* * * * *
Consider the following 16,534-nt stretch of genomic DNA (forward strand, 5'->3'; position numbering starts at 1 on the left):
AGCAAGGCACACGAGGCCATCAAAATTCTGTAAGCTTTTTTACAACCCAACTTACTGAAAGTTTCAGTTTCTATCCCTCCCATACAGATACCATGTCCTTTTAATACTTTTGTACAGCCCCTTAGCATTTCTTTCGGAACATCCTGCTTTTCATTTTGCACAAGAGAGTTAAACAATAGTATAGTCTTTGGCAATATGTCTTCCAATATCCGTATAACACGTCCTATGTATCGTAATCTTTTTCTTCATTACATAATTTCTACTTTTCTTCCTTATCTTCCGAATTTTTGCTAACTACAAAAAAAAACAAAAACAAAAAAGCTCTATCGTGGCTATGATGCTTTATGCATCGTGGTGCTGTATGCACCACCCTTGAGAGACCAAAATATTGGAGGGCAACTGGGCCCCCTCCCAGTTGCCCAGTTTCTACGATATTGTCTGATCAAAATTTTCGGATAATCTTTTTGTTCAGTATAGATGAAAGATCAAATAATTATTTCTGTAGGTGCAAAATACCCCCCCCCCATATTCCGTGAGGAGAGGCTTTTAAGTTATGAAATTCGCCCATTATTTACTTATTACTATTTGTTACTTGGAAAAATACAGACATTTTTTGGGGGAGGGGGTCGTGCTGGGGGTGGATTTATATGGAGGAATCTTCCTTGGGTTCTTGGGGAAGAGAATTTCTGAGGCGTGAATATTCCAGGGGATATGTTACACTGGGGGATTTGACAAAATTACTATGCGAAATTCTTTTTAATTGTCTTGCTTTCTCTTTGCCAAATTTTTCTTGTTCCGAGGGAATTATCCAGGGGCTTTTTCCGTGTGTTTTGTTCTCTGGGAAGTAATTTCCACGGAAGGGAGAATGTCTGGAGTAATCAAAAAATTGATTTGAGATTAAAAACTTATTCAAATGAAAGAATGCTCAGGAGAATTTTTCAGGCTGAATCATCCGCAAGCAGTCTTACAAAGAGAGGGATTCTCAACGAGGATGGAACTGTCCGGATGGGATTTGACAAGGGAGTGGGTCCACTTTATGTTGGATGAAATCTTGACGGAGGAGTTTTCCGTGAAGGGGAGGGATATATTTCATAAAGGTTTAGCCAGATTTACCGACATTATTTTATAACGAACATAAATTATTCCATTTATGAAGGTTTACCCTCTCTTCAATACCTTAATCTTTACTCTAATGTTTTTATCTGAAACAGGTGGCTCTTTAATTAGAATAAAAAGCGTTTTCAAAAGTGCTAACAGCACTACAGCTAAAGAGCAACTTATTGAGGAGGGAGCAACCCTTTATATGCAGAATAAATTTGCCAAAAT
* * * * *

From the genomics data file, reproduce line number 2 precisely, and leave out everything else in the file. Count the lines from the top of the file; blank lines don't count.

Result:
AGCAAGGCACACGAGGCCATCAAAATTCTGTAAGCTTTTTTACAACCCAACTTACTGAAAGTTTCAGTTTCTATCCCTCCCATACAGATACCATGTCCTTTTAATACTTTTGTACAGCCCCTTAGCATTTCTTTCGGAACATCCTGCTTTTCATTTTGCACAAGAGAGTTAAACAATAGTATAGTCTTTGGCAATATGTCTTCCAATATCCGTATAACACGTCCTATGTATCGTAATCTTTTTCTTCATTACATAATTTCTACTTTTCTTCCTTATCTTCCGAATTTTTGCTAACTACAAAAAAAAACAAAAACAAAAAAGCTCTATCGTGGCTATGATGCTTTATGCATCGTGGTGCTGTATGCACCACCCTTGAGAGACCAAAATATTGGAGGGCAACTGGGCCCCCTCCCAGTTGCCCAGTTTCTACGATATTGTCTGATCAAAATTTTCGGATAATCTTTTTGTTCAGTATAGATGAAAGATCAAATAATTATTTCTGTAGGTGCAAAATACCCCCCCCCCATATTCCGTGAGGAGAGGCTTTTAAGTTATGAAATTCGCCCATTATTTACTTATTACTATTTGTTACTTGGAAAAATACAGACATTTTTTGGGGGAGGGGGTCGTGCTGGGGGTGGATTTATATGGAGGAATCTTCCTTGGGTTCTTGGGGAAGAGAATTTCTGAGGCGTGAATATTCCAGGGGATATGTTACACTGGGGGATTTGACAAAATTACTATGCGAAATTCTTTTTAATTGTCTTGCTTTCTCTTTGCCAAATTTTTCTTGTTCCGAGGGAATTATCCAGGGGCTTTTTCCGTGTGTTTTGTTCTCTGGGAAGTAATTTCCACGGAAGGGAGAATGTCTGGAGTAATCAAAAAATTGATTTGAGATTAAAAACTTATTCAAATGAAAGAATGCTCAGGAGAATTTTTCAGGCTGAATCATCCGCAAGCAGTCTTACAAAGAGAGGGATTCTCAACGAGGATGGAACTGTCCGGATGGGATTTGACAAGGGAGTGGGTCCACTTTATGTTGGATGAAATCTTGACGGAGGAGTTTTCCGTGAAGGGGAGGGATATATTTCATAAAGGTTTAGCCAGATTTACCGACATTATTTTATAACGAACATAAATTATTCCATTTATGAAGGTTTACCCTCTCTTCAATACCTTAATCTTTACTCTAATGTTTTTATCTGAAACAGGTGGCTCTTTAATTAGAATAAAAAGCGTTTTCAAAAGTGCTAACAGCACTACAGCTAAAGAGCAACTTATTGAGGAGGGAGCAACCCTTTATATGCAGAATAAATTTGCCAAAAT